Essena Oneill, thank you for reminding me that I can’t leave my happiness up to things I don’t have control over.

(this post is more about attributing your own worth to things outside of you postpones happiness rather than the ‘war on social media’)

Since Essena Oneill made that video about social media and deleted all her accounts, I’ve heard a lot of people saying things like:

“no shit Instagram isn’t real life”

“she was doing it just for attention”


A lot of people really do want to be social media famous. It seems like a fun and glamorous way to support yourself and Essena clearly laid down why this shouldn’t be #goals (here where the social media isn’t real life comes in). Her story was specific to social media, how she built her life around it and attributed her value to how many followers she had, how many likes she got, etc. This concept can ruin a person (Essena talks about how she was depressed, didn’t actually go places and do things, and how she basically lived in this delusional internet world). But in a larger sense, she’s talking about how people often leave their self worth/value/happiness up to things that are out of their control.

When you are unhappy/unfulfilled, it’s much easier to say, “I’ll be happy when I do ___” or “I’ll be happy when I get ___”. It is easy to blame your lack of ‘achievements’ for your unhappiness and much harder to figure out why you feel this way. Essena wanted to be Instagram famous. She told herself that she would be happy when she got half a million followers or when she got ten thousand likes. When she did reach this level of fame that she had wanted for so long, she found that she wasn’t happy at all and this realization forced her to re-evaluate and be real with herself and examine why she felt so unfulfilled.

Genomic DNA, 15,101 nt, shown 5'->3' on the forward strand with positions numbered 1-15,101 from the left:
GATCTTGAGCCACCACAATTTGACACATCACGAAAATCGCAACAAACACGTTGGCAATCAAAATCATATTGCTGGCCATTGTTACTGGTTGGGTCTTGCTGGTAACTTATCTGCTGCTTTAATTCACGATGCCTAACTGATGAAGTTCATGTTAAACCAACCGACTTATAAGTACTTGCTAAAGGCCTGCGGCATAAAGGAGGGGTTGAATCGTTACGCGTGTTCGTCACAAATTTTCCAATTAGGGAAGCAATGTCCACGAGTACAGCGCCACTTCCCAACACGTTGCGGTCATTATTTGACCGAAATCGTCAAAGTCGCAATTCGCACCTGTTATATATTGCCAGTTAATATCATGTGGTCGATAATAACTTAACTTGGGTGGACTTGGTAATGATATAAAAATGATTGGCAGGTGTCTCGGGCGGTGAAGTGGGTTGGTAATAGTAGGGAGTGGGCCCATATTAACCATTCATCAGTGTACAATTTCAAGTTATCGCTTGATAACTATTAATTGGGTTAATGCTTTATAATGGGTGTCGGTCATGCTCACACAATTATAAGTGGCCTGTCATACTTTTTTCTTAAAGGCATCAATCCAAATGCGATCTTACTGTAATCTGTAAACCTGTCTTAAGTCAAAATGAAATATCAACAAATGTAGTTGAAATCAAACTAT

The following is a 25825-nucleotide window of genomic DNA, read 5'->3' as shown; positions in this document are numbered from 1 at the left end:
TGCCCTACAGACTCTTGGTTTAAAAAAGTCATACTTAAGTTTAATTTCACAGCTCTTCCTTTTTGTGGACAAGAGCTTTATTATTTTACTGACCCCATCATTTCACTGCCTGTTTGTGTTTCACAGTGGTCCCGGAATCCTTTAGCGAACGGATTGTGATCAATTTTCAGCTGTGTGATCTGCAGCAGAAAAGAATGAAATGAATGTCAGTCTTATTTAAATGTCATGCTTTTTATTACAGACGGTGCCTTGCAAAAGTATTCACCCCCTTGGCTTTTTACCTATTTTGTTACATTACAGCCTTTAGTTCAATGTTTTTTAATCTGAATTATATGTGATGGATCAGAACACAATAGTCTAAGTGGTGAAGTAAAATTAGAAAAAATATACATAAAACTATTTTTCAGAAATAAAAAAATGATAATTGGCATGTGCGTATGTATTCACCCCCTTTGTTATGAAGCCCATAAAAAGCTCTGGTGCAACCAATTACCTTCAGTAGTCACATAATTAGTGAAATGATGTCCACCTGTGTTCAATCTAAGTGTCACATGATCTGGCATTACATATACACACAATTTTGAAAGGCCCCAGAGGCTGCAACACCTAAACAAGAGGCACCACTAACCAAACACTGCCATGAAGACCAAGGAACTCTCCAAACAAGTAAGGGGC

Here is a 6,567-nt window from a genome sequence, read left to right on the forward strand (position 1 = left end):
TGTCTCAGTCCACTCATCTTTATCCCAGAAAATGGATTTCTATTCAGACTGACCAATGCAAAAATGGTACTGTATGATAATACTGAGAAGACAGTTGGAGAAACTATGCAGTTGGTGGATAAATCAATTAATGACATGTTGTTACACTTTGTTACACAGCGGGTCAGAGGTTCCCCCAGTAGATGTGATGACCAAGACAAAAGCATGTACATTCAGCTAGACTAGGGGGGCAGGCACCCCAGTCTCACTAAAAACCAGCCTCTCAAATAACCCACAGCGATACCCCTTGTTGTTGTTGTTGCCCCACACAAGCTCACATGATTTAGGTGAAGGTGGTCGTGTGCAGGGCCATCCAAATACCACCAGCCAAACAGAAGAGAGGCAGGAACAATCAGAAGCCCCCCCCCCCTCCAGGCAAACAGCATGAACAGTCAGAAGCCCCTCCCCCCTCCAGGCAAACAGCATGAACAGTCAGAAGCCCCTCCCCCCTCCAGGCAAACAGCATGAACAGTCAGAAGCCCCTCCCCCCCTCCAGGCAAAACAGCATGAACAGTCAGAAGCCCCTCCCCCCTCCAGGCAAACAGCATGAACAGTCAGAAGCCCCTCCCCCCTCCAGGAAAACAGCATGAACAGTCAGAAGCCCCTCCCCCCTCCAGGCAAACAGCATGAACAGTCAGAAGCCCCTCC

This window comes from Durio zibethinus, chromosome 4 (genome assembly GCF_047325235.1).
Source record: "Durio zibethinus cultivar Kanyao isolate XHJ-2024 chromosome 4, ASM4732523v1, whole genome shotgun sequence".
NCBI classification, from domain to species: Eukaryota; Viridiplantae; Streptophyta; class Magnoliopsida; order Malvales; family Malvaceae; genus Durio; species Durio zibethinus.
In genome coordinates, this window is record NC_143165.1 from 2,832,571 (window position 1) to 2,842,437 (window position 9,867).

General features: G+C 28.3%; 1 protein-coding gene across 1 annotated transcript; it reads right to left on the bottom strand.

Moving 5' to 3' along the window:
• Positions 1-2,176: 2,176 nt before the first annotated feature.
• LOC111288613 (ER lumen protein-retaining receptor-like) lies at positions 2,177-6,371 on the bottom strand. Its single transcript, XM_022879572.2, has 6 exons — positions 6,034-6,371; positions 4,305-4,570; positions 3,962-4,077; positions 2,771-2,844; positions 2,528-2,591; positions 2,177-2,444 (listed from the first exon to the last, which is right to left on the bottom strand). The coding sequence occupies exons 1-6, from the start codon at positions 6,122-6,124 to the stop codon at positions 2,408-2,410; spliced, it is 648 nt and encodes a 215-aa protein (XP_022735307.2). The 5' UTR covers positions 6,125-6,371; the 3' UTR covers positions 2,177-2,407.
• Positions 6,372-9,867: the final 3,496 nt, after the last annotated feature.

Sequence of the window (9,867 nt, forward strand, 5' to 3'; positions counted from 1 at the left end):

This is something that I find myself doing consistently.  I convince myself that I will be happy when I reach these completely unattainable standards I have set for myself. I convince myself that I’m not producing work fast enough, or growing fast enough, becoming a better artist fast enough etc. It’s really self-sabotage because when you keep doing this you’re constantly telling yourself that your unhappiness is situational, when it is probably is rooted in something much larger inside of you. And this is cycle with no end because you can always look further up and up and up. You’re also leaving your happiness up to something that you don’t have control over/can’t get to.

Happiness takes effort. Don’t wait to be happy. You feel?

Alan Watts who is an amazing philosopher explains this a lot better that I just did (seriously watch these and enjoy the cheesy pics):


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